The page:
Only three teams – West Germany (1972, ’74), France (1998, 2000) and Spain (2010, ’12) have been world and European champions at the same time with the French on course to complete the double-double.
Didier Deschamps made history in 2018 when he joined Mario Zagallo and Franz Beckenbauer as the only men to win the World Cup as both a player and a coach – but now the French head coach has his eyes on a prize all of his own.
France are one of only three countries to have been world and European champions at the same time, and Deschamps captained them to glory during both those campaigns in 1998 and 2000.
Having done it as captain he’s now plotting to do so as a manager as well, having already guided Les Bleus to victory at the last World Cup three years ago in Russia. And at
5/1, France are firmly among the favourites this summer.
It would be an incredible achievement, even more so when you consider that even now, despite everything he has achieved, the man once famously derided as nothing more than a ‘water carrier’ by Eric Cantona, is still not universally popular in his homeland.
France Need to Overcome Group Grief to Make Progress
That France go into the delayed European Championship finals among the favourites is nothing new.
They did so five years ago on home soil and cruised serenely into the final where they were widely expected to make light work of a stuttering, spluttering Portugal.
Unfortunately for a packed house at the Stade de France and millions of their supporters, it was the French who stuttered and spluttered in the final, going down to a shock 1-0 loss.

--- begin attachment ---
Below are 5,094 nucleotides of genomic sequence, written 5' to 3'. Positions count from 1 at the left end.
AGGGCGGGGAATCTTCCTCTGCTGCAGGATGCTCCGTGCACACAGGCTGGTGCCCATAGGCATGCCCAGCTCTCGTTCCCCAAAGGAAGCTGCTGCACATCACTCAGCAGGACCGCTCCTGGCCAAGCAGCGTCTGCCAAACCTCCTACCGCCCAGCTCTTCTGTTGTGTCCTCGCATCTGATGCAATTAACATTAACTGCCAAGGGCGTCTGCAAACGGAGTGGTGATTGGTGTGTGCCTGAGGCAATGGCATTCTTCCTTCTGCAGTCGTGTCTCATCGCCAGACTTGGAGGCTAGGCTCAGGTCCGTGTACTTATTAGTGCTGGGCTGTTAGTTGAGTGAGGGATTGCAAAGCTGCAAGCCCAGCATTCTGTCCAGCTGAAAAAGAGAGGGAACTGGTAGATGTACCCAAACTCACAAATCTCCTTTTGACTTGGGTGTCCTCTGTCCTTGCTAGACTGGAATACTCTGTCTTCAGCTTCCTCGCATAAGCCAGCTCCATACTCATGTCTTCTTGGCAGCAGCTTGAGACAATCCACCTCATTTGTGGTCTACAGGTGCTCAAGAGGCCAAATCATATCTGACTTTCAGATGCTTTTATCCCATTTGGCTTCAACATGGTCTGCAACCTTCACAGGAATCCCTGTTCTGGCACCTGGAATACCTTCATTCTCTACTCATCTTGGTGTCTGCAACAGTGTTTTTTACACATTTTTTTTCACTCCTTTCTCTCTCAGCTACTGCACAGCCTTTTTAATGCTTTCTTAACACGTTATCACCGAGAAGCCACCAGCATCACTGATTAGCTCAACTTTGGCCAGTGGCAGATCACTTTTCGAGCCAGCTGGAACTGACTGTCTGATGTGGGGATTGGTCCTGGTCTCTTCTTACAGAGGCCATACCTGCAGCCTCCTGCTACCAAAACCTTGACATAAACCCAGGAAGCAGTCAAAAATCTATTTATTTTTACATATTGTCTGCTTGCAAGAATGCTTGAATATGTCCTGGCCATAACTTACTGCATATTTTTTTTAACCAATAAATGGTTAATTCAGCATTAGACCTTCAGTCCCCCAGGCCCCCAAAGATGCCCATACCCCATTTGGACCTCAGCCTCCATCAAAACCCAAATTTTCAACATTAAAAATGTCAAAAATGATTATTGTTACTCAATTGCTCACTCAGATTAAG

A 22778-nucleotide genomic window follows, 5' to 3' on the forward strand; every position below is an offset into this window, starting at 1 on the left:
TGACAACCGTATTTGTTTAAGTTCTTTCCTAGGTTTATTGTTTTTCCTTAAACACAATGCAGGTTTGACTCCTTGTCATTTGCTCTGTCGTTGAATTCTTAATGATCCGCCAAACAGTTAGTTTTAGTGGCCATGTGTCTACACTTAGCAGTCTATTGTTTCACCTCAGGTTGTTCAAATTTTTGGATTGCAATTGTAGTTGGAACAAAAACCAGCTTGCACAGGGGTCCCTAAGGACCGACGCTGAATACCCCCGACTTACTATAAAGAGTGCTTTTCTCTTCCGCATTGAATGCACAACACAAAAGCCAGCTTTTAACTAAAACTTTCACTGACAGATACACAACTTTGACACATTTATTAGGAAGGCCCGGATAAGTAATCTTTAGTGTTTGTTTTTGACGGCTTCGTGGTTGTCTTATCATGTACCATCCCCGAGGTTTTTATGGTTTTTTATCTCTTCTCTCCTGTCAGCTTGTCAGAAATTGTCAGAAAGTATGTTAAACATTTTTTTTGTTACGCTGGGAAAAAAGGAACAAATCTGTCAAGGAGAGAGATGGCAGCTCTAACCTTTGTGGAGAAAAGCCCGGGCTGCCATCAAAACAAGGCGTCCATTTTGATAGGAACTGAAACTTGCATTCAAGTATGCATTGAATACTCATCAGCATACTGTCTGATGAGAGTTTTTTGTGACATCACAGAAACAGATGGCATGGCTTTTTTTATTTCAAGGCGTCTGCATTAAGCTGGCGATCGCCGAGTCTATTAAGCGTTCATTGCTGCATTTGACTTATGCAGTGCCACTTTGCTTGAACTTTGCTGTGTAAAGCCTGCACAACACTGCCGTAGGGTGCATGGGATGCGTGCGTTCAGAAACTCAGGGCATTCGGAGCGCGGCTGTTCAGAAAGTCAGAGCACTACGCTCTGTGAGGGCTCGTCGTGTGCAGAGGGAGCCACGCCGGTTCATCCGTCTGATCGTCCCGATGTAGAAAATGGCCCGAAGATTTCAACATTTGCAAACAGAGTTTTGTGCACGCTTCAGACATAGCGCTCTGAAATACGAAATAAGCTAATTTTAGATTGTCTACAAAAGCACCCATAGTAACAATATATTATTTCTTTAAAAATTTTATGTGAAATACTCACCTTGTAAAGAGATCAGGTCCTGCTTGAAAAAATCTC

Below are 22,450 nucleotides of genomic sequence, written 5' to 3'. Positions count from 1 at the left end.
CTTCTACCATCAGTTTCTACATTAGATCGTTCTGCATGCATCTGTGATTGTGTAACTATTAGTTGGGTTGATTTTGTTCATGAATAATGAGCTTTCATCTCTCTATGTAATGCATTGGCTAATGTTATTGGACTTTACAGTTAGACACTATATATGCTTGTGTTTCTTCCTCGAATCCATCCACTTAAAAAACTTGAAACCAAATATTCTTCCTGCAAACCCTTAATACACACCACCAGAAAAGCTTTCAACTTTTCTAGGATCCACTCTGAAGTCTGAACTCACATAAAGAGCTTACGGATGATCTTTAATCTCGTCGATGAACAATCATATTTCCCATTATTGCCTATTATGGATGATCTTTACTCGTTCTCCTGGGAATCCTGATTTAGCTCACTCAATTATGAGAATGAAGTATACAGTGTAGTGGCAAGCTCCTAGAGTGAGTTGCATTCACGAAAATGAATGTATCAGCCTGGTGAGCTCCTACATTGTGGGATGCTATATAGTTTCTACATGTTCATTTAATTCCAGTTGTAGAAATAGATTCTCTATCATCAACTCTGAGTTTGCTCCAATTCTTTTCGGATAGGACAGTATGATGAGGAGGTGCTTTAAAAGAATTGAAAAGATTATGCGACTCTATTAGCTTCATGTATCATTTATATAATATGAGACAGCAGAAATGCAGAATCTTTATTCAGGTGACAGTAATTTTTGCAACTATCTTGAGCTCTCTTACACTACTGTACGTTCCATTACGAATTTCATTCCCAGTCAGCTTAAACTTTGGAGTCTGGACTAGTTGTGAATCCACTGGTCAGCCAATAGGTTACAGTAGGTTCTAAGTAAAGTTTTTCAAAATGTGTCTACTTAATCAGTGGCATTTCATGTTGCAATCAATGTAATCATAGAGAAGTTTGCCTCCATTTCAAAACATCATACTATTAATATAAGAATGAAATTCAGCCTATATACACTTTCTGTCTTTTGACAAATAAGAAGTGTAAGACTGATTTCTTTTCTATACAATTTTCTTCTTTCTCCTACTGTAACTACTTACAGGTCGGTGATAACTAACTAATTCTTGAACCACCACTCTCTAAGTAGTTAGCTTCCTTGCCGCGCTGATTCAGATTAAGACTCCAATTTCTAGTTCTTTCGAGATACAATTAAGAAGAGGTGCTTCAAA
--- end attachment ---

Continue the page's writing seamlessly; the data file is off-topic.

Two years later, presented with a chance to avenge that heartache in the World Cup, they made no mistake, showing the scars had well and truly healed by being crowned world champions for a second time.
Many of that team are still part of a French group who qualified comfortably enough for these finals despite dropping four points against group runners-up Turkey.
Their reward, however, was being pitched into a brute of a group which features away games in Germany and Hungary plus a possible decider against Portugal.
Old Head Giroud Could Be Key to Success
Deschamps is blessed with a sumptuously talented squad, propped up by Hugo Lloris in goal, a glut of defensive options and the magnificent N’golo Kante to anchor everything in midfield.
And ahead of them in the head coach’s preferred 4-2-3-1 formation the riches are arguably even more abundant.
All eyes inevitably will be on Kylian Mbappe, who came of age at the World Cup and at the tender age of 22 is already a superstar.
Upon his shoulders rest a nation’s hopes though Mbappe is merely one gem in a glittering potential cast list featuring the likes of Ousmane Dembele, Antoine Griezmann, Kingsley Coman and, if the mood takes him, Paul Pogba.
And then there’s Olivier Giroud, the central striker who splits opinions but scores goals – only Thierry Henry has bagged more for France.
Pundits seem to agree that the Chelsea frontman, top scorer in qualifying and showing no signs of stopping at the age of 34, simply brings out the best in everyone around him, including Mbappe.
As ever for Deschamps, it’ll be a thankless juggling act but one which he got spot on three years ago. And with a place in the history books beckoning once more, who’s to say he won’t get it spot on again.
*All odds correct at time of writing